Rigorous Joy

The Lost Virtue of Happiness says happiness comes from pursuing goodness, not pleasure.

Everyone wants happiness, yet this country's record levels of depression, suicide, and general malaise attest to our limited success at achieving it. The problem, according to Moreland and Issler, may be the distorted belief that happiness resides in personal pleasure and self-satisfaction rather than in "a life well lived, a life of virtue and character, a life that manifests wisdom, kindness, and goodness."

While the Holy Spirit initiates and sustains our growth in Christlike virtues, we must, as the subtitle suggests, train ourselves in godliness through a regimen of spiritual disciplines—practices or habits we undertake to help in our gradual transformation into whole and happy persons. The pursuit of godly virtues is no matter of mere academic concern for Moreland and Issler. They confess with refreshing candor their struggles, respectively, with depression and being emotionally closed and unaware.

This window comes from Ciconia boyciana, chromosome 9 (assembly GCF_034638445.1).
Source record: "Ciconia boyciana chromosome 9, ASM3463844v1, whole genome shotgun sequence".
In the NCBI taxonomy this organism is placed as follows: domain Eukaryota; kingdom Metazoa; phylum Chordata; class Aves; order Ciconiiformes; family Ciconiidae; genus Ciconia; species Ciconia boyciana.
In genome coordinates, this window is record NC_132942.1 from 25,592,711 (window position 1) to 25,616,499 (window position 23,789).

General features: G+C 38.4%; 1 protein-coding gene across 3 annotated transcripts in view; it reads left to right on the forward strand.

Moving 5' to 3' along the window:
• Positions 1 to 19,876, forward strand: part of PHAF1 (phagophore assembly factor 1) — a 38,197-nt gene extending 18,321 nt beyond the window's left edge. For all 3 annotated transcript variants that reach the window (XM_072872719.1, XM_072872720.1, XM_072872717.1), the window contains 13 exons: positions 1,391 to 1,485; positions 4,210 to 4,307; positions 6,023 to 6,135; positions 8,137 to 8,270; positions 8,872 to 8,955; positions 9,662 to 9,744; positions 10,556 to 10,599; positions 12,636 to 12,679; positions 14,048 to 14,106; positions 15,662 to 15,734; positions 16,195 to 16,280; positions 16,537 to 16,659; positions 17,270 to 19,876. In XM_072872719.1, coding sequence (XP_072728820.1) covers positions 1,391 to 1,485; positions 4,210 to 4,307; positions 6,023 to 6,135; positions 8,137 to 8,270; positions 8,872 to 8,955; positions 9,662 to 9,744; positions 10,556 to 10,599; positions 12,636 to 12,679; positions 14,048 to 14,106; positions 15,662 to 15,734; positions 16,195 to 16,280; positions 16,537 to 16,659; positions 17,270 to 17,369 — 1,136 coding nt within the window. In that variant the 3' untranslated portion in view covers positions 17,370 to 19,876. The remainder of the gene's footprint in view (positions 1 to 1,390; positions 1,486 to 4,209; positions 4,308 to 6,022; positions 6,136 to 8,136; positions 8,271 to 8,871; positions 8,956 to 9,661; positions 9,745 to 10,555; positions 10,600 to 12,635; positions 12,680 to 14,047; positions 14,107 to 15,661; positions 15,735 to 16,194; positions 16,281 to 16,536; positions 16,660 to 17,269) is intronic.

Chapters 3 through 5 discuss cultivating virtues of heart, mind, and will. Chapters 6 through 8 address, in order, embracing the hiddenness of God, dealing with anxiety and depression, and forming spiritual friendships.

The body, unfortunately, does not receive a separate chapter, but does receive attention at various points, especially in chapters 2 and 7. This clearly written book is replete with concrete suggestions that will be useful for all ranges of maturity in the spiritual disciplines.



Related Elsewhere:

The Lost Virtue of Happiness is available from ChristianBook.com and other retailers.

'The History—and Theology—of Happiness' and 'Straitened and Narrowed,' both from Books & Culture, discuss the virtue of happiness.

Christianity Today articles by and about J.P. Moreland include a brief Books & Culturereview ...

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